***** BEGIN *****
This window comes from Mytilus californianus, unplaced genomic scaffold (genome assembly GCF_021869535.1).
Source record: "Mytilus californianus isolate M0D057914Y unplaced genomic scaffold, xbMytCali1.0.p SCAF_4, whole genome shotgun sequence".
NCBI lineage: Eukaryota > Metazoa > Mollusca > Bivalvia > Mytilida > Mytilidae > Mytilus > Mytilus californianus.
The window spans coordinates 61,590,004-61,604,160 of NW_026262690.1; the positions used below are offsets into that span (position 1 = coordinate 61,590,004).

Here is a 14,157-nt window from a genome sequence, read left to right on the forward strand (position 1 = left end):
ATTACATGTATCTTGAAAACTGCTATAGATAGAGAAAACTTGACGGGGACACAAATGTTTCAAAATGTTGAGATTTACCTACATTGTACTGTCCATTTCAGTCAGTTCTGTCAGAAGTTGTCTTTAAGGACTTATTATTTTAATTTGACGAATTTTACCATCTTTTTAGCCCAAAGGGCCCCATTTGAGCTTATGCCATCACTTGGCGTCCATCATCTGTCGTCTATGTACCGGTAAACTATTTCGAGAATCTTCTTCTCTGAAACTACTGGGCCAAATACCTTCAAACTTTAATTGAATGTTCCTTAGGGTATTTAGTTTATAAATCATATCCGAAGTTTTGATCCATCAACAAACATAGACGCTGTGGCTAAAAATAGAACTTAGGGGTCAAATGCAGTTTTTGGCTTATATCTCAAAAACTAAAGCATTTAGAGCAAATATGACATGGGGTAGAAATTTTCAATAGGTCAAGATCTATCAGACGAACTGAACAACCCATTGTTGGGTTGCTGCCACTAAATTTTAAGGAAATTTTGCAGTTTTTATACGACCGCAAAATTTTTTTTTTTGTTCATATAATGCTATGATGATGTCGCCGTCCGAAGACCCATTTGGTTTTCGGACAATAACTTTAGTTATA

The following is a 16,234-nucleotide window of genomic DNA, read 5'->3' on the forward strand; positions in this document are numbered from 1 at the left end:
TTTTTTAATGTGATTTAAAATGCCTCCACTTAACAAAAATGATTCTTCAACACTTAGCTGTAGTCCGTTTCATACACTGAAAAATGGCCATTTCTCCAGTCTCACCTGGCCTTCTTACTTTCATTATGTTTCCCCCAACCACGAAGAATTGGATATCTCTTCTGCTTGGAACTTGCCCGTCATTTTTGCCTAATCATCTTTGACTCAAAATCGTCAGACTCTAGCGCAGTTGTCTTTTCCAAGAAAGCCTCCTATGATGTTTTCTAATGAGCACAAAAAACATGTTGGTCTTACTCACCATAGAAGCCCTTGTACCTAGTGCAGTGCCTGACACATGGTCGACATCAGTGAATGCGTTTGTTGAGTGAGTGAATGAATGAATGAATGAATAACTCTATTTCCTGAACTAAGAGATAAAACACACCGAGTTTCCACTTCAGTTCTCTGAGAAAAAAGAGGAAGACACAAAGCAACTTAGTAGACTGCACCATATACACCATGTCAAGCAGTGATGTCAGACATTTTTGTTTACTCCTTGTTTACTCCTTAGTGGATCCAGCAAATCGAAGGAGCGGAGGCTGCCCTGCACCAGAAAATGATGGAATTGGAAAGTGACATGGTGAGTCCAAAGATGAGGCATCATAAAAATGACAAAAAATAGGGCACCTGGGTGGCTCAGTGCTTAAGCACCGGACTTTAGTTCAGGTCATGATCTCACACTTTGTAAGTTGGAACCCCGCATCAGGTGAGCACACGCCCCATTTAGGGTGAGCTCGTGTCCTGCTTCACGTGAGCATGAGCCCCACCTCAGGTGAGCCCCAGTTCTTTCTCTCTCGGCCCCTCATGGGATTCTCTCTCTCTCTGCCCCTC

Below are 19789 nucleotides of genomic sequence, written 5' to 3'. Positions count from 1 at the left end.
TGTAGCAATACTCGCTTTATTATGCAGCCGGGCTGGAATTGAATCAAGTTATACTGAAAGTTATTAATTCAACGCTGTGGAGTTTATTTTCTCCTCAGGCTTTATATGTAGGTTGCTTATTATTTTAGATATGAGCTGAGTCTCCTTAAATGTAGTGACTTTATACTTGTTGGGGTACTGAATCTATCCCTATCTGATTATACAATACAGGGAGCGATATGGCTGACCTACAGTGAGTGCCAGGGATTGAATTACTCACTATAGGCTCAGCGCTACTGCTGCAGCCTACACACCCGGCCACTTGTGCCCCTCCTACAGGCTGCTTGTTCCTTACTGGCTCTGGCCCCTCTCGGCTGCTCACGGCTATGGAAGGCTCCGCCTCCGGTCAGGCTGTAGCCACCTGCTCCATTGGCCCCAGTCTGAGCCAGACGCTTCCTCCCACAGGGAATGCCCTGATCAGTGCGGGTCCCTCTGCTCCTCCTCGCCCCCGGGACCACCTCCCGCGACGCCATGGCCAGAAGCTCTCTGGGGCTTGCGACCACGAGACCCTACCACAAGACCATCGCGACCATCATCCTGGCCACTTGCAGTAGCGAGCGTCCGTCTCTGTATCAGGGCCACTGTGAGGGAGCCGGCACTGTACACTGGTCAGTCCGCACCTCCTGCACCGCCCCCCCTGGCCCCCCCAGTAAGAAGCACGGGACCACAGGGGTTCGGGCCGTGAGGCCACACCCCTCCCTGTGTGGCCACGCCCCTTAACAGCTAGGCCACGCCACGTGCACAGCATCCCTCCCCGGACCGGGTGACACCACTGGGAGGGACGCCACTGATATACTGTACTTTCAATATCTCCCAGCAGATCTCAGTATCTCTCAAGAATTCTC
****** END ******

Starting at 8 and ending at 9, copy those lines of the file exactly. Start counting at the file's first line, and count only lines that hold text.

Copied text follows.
TTTTTTAATGTGATTTAAAATGCCTCCACTTAACAAAAATGATTCTTCAACACTTAGCTGTAGTCCGTTTCATACACTGAAAAATGGCCATTTCTCCAGTCTCACCTGGCCTTCTTACTTTCATTATGTTTCCCCCAACCACGAAGAATTGGATATCTCTTCTGCTTGGAACTTGCCCGTCATTTTTGCCTAATCATCTTTGACTCAAAATCGTCAGACTCTAGCGCAGTTGTCTTTTCCAAGAAAGCCTCCTATGATGTTTTCTAATGAGCACAAAAAACATGTTGGTCTTACTCACCATAGAAGCCCTTGTACCTAGTGCAGTGCCTGACACATGGTCGACATCAGTGAATGCGTTTGTTGAGTGAGTGAATGAATGAATGAATGAATAACTCTATTTCCTGAACTAAGAGATAAAACACACCGAGTTTCCACTTCAGTTCTCTGAGAAAAAAGAGGAAGACACAAAGCAACTTAGTAGACTGCACCATATACACCATGTCAAGCAGTGATGTCAGACATTTTTGTTTACTCCTTGTTTACTCCTTAGTGGATCCAGCAAATCGAAGGAGCGGAGGCTGCCCTGCACCAGAAAATGATGGAATTGGAAAGTGACATGGTGAGTCCAAAGATGAGGCATCATAAAAATGACAAAAAATAGGGCACCTGGGTGGCTCAGTGCTTAAGCACCGGACTTTAGTTCAGGTCATGATCTCACACTTTGTAAGTTGGAACCCCGCATCAGGTGAGCACACGCCCCATTTAGGGTGAGCTCGTGTCCTGCTTCACGTGAGCATGAGCCCCACCTCAGGTGAGCCCCAGTTCTTTCTCTCTCGGCCCCTCATGGGATTCTCTCTCTCTCTGCCCCTC

Below are 19789 nucleotides of genomic sequence, written 5' to 3'. Positions count from 1 at the left end.